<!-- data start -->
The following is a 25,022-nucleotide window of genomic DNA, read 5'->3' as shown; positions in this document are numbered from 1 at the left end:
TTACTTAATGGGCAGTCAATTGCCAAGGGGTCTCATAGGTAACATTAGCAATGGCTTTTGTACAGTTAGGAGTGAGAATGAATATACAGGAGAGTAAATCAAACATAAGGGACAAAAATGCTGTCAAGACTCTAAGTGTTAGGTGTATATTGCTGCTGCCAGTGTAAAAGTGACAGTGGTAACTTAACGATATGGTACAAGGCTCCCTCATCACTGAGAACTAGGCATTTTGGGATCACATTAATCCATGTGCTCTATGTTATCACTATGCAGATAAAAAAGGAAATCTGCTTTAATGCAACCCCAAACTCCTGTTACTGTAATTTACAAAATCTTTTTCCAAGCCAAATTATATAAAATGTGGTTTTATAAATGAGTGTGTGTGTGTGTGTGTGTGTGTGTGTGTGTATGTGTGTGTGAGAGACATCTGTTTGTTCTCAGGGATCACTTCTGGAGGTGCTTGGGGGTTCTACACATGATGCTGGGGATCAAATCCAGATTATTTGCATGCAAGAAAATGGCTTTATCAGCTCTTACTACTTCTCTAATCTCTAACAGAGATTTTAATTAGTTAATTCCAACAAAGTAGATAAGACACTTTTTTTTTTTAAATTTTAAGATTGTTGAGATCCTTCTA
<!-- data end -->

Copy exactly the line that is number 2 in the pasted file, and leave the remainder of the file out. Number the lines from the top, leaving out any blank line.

TTACTTAATGGGCAGTCAATTGCCAAGGGGTCTCATAGGTAACATTAGCAATGGCTTTTGTACAGTTAGGAGTGAGAATGAATATACAGGAGAGTAAATCAAACATAAGGGACAAAAATGCTGTCAAGACTCTAAGTGTTAGGTGTATATTGCTGCTGCCAGTGTAAAAGTGACAGTGGTAACTTAACGATATGGTACAAGGCTCCCTCATCACTGAGAACTAGGCATTTTGGGATCACATTAATCCATGTGCTCTATGTTATCACTATGCAGATAAAAAAGGAAATCTGCTTTAATGCAACCCCAAACTCCTGTTACTGTAATTTACAAAATCTTTTTCCAAGCCAAATTATATAAAATGTGGTTTTATAAATGAGTGTGTGTGTGTGTGTGTGTGTGTGTGTGTGTATGTGTGTGTGAGAGACATCTGTTTGTTCTCAGGGATCACTTCTGGAGGTGCTTGGGGGTTCTACACATGATGCTGGGGATCAAATCCAGATTATTTGCATGCAAGAAAATGGCTTTATCAGCTCTTACTACTTCTCTAATCTCTAACAGAGATTTTAATTAGTTAATTCCAACAAAGTAGATAAGACACTTTTTTTTTTTAAATTTTAAGATTGTTGAGATCCTTCTA